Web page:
> The Process of Rare Earth Magnets Production
The unparalleled strength of neodymium magnets is only possible due to a sophisticated and delicate atomic particle arrangement and electron spin. The process to produce these technological marvels is no less sophisticated or delicate.
The manufacturing process for rare earth magnets in general and neodymium magnets, in particular, is strictly licensed. Recently some of the most restrictive patents have begun to expire, which has helped spur the market's growth and neodymium magnets' availability.
Even though they are called "rare earth" or "neodymium" magnets, they contain a lot of iron and other metals. All of the neodymium, iron, samarium, cobalt, nickel, etc., come from the ground.
Grinding and Mixing the Alloy
Once the raw material is available, it must be ground to a powder and mixed to create various materials. Different mixtures will create materials with various magnetic properties. Some are stronger, others more durable, and others can last longer in high temperatures.
The next step is to press the mixture together into a structure.
We use a large electromagnet to optimize the pressed mixture for magnetization.
Once the particles are aligned, we can sinter the material to lock everything in place firmly.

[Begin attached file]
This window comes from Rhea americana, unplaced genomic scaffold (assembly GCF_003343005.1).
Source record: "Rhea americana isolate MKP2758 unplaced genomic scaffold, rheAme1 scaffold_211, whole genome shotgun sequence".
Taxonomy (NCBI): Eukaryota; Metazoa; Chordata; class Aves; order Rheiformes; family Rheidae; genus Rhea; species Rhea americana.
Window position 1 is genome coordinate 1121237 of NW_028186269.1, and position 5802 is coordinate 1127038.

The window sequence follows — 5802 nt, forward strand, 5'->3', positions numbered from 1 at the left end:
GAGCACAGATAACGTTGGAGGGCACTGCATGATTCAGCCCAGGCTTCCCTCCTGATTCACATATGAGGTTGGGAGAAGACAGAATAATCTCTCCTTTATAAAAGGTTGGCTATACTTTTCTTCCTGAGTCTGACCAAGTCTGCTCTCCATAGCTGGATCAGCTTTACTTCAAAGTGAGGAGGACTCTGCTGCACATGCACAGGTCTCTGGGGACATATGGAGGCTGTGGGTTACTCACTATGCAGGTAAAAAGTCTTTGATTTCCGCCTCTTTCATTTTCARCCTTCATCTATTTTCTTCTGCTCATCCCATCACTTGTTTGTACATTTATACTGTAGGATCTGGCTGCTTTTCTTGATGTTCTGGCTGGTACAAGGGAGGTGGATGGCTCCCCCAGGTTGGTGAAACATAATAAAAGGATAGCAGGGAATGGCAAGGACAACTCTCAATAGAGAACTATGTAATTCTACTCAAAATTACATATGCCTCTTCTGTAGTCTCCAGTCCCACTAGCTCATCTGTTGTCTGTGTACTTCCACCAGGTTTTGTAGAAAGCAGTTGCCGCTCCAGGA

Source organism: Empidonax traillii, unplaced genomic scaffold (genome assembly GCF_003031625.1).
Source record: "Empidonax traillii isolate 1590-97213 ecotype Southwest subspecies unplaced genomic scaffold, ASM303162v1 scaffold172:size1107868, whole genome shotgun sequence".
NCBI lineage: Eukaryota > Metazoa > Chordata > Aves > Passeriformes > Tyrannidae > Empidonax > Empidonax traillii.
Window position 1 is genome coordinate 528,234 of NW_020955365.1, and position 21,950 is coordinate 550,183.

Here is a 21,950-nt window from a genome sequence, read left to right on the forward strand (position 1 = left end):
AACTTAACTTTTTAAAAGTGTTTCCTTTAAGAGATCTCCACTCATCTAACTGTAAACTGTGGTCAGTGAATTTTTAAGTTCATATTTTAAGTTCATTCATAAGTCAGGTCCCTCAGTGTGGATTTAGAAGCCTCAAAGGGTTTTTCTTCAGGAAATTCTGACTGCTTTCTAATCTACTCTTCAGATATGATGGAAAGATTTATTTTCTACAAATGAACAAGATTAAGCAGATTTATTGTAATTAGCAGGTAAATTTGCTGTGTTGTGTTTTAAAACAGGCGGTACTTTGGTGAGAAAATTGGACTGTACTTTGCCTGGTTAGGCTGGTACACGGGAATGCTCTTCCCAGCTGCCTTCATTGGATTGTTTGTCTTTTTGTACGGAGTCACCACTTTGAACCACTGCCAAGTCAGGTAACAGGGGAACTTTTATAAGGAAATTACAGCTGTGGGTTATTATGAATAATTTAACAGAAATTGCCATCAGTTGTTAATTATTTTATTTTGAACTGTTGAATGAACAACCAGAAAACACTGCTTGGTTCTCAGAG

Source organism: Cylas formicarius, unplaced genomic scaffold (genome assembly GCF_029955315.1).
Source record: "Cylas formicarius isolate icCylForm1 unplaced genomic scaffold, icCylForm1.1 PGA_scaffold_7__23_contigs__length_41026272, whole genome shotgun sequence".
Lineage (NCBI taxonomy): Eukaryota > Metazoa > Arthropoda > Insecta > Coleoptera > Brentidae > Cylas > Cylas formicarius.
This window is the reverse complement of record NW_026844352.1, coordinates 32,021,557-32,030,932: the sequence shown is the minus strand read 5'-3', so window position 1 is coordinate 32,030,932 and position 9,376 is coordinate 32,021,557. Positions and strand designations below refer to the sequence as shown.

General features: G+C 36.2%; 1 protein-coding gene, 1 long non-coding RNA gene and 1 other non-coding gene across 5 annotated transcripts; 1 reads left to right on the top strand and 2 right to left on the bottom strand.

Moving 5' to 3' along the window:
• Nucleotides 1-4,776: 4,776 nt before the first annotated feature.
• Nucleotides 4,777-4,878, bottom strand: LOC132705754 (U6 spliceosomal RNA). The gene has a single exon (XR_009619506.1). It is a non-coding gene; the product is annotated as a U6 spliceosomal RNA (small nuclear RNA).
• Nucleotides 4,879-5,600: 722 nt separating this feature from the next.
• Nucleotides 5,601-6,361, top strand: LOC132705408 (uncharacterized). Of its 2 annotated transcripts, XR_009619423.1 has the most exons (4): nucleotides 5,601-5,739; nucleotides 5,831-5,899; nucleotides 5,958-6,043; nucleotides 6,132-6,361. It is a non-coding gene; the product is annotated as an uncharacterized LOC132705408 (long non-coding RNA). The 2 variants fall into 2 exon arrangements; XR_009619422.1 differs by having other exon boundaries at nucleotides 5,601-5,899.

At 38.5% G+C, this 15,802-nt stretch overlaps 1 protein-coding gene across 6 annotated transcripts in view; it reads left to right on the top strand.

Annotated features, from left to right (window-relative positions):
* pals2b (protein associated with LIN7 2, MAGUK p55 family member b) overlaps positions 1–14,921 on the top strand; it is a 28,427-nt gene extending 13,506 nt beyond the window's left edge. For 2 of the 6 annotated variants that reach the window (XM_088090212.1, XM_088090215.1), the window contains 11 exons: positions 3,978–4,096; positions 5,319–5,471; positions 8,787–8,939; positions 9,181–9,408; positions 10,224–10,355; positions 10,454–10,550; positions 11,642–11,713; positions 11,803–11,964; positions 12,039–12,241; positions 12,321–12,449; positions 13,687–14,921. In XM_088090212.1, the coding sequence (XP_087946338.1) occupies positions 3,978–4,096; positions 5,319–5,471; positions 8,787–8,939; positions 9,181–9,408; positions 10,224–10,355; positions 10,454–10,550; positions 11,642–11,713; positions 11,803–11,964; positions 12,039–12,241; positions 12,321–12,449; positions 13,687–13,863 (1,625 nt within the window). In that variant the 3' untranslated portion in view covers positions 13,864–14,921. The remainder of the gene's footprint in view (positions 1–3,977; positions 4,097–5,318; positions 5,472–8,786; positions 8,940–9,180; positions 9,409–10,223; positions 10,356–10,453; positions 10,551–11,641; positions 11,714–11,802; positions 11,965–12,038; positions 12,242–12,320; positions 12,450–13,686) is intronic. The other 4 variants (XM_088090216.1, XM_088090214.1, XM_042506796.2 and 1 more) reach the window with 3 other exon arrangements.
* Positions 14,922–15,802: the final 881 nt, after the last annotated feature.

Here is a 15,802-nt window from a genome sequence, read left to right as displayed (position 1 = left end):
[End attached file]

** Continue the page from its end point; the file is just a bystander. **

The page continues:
Milling and Cutting
The material can be further refined by cutting and machining it into smaller pieces. Tolerances are usually +/- 0.05mm. Micromachining specialists can work with much higher tolerances.
Plating / Coating
After the magnet's final shape is finished, we must coat or plate each piece to protect it from corrosion. This is especially true for Neodymium Iron Boron magnets, which are very susceptible to corrosion. Normal platings include Nickel, Nickle + Copper + Nickel, Epoxy Coating, Gold, ABS Plastic, and Zinc.
Magnetization happens after all of the machining and plating. Neodymium magnets can only be magnetized in the direction they were set up for in the alignment phase.
Each magnet is inspected and tested for quality assurance tests.